“I went to the S.P.C.A. committee a.d. The new sec. O’Brien, is very plain, but I like him better than Robinson. Mrs Mortimor & Mr Brophy seem to have done a lot of good work between them. I made my suggestion about asking managers of national schools to instill some humanitarianism into the kids, but it was adjourned to next meeting…”
NLI Call Number: MS, 3582/37
NLI Catalogue Link can be found here
Date Range of Diary: January 27th 1920 – October 26th 1920
WEEK 125: 5th – 11th April 1920
Monday 5th April. – A lovely bright warm morning, but it clouded up before we started to Wexford after dinner. On the way Aunt Maggie told me about Mr Nunn, Mrs Nunn’s late husband, & his amours & his countless illegitimate children & how he used to send his own carriage to take them to be christened. We parted at Inis Cortaig, [Enniscorthy], & I went out towards Sweetfarm & met Mrs Poole going towards town in a pony trap, so I turned back with her & she told me the tragedy of J. M’Quillan’s beautiful motor bicycle & side car the day before. Coming back she described the trouble they get from lodge-children, especially one, who seem badly in want of up-bringing. Its a very pretty road, but fearfully hilly. Eileen came home soon after we got
back, from her first day in the office of Davis’s mill, where she has gone for 6 months. Hubert is in the superintending department now, & has longer hours, but he was not long after her coming home, having a motor bicycle. He is 6 feet high now, & wd be against the ceiling with another inch. He is considerably handsomer than Eileen, though she is good looking too, & many people might propably disagree with me. Martha Haughton was there, just back from Bray. Eileen showed me some of her sketches after tea; the only one I liked was a copy; a red sunset & dark hill on Dartmoor. She can’t draw a bit, & is badly in want of teaching altogether. Mrs Poole walked to the station with me, & Aunt Maggie was there before us. We had a very nice dark drive back from Wexford. A propos of Mrs Owen we were
talking about death & immortality, & Aunt M. told me of a dying man she visited once, who had no belief in immortality, but who said one sight of the sea or one day in the sunshine would make it worth while to have lived. She has a powerful belief in the desire of Catholics to push Protestants out of the country, & in the power of the Church over political movements – over the religious basis of the national movement in short.
Tuesday 6th. – Fine morning.
I went back to Waterford to Suirview – by the 2.19 train Aunt H. had been in bed
early altogether since I went to Orristown, not very bad, but seems as if she
couldn’t get on. It is very queer, of course she ascribes it to the cold
weather, but it wasn’t really so cold.
I went to St Declan’s after dinner
& Dorothea brought Louis down in the afternoon, & he seemed to know
me and to be glad to see me. He
looks older, his face more formed, & awfully pretty, but he has a very noisy game with with the tins in Aunt H.’s fireplace. I went back with him & D. to St Declan’s to get things. She was expecting Tony for a day or 2 the next week, on his way home from a geological excursion, conducted by I. Swain, to Dublin, & a visit to Stpehen at Roundwood. Uncle E. was now having The Wide Wide World read aloud to him by Miss Bowman!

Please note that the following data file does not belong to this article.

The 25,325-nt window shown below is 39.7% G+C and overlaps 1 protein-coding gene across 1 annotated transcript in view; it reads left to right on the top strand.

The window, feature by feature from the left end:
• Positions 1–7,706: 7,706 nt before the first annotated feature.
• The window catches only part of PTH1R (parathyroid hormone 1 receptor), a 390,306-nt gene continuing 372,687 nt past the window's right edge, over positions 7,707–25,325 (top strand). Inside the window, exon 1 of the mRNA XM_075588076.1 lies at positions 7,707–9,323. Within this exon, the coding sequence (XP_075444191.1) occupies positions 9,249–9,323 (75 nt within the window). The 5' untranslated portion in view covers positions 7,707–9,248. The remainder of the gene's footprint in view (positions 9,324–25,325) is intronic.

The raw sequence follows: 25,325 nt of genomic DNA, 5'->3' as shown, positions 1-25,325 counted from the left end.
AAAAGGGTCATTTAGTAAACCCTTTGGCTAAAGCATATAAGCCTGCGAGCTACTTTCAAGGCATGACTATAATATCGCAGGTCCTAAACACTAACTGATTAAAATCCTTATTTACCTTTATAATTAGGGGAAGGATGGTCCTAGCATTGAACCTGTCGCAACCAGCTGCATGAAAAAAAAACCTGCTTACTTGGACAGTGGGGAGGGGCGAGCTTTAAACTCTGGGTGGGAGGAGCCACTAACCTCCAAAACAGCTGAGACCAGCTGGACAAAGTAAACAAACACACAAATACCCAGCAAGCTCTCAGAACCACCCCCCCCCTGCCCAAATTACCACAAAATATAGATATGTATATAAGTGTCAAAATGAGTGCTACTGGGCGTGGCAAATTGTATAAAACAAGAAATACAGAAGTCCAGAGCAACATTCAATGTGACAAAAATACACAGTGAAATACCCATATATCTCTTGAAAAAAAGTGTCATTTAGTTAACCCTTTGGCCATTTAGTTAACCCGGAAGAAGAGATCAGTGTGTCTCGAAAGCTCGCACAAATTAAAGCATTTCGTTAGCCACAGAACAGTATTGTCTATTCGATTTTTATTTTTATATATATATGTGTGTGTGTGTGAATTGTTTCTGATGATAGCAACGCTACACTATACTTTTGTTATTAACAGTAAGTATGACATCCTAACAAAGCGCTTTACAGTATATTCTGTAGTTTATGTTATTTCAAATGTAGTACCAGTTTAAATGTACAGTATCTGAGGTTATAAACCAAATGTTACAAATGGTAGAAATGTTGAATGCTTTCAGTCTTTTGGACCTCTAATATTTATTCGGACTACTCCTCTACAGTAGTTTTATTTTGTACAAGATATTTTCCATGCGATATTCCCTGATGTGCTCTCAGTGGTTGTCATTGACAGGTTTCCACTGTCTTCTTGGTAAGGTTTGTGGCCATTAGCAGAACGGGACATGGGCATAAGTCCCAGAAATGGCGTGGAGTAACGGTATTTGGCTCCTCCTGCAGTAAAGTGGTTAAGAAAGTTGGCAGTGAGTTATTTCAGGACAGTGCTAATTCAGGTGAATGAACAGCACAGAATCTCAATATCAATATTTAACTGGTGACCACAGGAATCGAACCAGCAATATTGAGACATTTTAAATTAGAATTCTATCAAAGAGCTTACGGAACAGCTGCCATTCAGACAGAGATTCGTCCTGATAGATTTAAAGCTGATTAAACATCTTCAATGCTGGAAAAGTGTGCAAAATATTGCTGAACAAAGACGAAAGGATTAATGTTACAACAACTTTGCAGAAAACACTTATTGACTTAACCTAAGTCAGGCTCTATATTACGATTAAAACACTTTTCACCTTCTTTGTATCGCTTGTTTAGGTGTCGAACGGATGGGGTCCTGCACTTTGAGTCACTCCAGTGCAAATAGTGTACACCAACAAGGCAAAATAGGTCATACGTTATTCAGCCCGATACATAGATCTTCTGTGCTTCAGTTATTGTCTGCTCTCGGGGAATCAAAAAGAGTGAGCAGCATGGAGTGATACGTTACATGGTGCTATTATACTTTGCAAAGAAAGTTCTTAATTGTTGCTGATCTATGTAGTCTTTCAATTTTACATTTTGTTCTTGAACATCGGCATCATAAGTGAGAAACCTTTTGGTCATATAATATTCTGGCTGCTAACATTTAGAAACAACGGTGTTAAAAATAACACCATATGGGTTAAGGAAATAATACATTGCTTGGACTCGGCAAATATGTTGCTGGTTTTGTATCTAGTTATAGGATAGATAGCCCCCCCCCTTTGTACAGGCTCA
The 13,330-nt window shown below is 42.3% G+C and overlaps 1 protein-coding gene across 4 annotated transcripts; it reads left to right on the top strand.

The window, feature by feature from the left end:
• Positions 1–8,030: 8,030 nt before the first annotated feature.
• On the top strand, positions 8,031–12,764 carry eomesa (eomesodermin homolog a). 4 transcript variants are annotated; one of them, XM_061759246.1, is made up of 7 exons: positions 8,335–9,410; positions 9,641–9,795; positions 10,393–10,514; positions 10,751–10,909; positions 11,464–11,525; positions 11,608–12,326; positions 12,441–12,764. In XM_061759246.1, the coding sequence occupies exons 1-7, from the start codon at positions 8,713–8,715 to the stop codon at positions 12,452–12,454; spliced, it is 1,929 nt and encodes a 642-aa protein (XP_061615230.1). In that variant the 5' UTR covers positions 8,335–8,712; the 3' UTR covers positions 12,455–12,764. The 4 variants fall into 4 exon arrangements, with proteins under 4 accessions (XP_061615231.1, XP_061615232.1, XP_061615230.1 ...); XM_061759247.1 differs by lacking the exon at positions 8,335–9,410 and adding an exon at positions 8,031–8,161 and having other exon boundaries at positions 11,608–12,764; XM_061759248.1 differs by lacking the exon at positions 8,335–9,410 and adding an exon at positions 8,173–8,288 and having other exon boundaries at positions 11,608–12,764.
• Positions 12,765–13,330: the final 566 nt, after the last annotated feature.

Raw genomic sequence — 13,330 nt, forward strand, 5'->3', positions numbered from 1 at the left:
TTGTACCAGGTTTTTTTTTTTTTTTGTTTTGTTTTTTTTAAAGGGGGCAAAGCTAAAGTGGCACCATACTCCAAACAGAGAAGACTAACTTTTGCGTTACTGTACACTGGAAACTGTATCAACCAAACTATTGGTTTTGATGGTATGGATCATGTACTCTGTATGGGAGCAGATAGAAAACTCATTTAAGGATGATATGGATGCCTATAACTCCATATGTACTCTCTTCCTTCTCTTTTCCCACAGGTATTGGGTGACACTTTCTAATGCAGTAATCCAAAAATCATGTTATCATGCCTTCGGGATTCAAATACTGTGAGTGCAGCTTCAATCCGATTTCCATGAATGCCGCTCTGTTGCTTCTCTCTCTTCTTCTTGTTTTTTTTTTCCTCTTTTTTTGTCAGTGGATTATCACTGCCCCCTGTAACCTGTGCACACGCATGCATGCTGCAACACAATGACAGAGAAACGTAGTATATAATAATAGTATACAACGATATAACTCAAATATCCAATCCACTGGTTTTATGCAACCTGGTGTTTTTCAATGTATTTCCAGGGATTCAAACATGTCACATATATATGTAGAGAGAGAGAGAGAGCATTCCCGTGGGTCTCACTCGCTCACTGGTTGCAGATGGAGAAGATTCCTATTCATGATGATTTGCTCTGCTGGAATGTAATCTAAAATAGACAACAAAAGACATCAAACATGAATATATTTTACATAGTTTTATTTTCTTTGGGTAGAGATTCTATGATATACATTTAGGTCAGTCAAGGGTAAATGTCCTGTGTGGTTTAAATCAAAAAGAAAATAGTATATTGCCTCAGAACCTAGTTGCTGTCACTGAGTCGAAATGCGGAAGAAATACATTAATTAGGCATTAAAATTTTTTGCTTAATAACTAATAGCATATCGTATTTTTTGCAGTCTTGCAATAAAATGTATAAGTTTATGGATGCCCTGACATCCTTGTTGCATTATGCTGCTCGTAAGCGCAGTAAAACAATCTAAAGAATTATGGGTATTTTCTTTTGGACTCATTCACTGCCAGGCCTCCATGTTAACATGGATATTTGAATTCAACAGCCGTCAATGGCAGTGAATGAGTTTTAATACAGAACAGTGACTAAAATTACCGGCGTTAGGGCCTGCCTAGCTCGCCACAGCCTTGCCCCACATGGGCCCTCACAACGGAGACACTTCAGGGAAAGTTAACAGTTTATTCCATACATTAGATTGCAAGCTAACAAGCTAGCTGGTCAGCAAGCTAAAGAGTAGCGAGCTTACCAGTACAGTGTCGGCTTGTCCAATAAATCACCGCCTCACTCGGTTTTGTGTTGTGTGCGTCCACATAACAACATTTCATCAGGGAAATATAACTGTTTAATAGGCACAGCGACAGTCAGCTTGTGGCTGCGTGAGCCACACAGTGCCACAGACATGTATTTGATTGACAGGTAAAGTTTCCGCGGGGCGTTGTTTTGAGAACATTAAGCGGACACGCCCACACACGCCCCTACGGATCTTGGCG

Wednesday 7th. – I went to the S.P.C.A. committee a.d. The new sec. O’Brien, is very plain, but I like him better than Robinson. Mrs Mortimor & Mr Brophy seem to have done a lot of good work between them. I made my suggestion about asking managers of national schools to instil some humanitarianism into the kids, but it was adjourned to next meeting to give time
to inquire how they approach the schools in Át Cliat & other places. Sir James Power was in the chair. I went to St Declan’s in the evening & found Tom at home for once. They have a very interesting book about English 19th century poetry by Lafeadis Hearne [sp. Lafcadio Hearn] – at least it is notes made by Japanese students on lectures of his.
Thursday 8th. – Pouring wet day. It rained most of Friday too, & half Saturday. Maya & Brenda were arranged to come here on the 13th & Maya to go on up to Át Cliat a couple of days later, to help Aunt H & Aunt Is. to pack. Brenda has been ill with influenza – brochial influenza.
Saturday 10th. – I visited Grace Bell in the afternoon & saw some lovely little nursery rhyme picture books, illustrated by Mallabeck Le Maire [sp: Willebeck le Mair], belonging to Ruth. Lavender’s blue was the best, the picture to it was lovely, like Watteau or Fragonard. Aunt H. did
not seem to progress at all hardly since I came baxk from Orristown & she got worse after this.
Sunday 11th. – Rain all the morning. Tom & I took Louis out in the afternoon. They have a book now from the Times Book Club, criticisms of modern English poetry by Lafeadis Hearne, notes of his lectures by Japanese students – very interesting indeed. The part I was reading was about love in poetry, & it is marvellous how love to the masculine mind means solely the love of a man for a woman. There isn’t any other sort of love in creation. I was looking at the part on Browning too, & so I do object to Browning’s judgement on people – the poem about the woman who threw her children to the wolves, & about the lovers who did not fly together, & how its better to commit what he considers a crime than to want to & not do it. The former case
wd have punished itself amply if let alone, & all that stuff about the obligations of motherhood is permissible as talk, but becomes utterly ridiculous & tyrannical if acted on.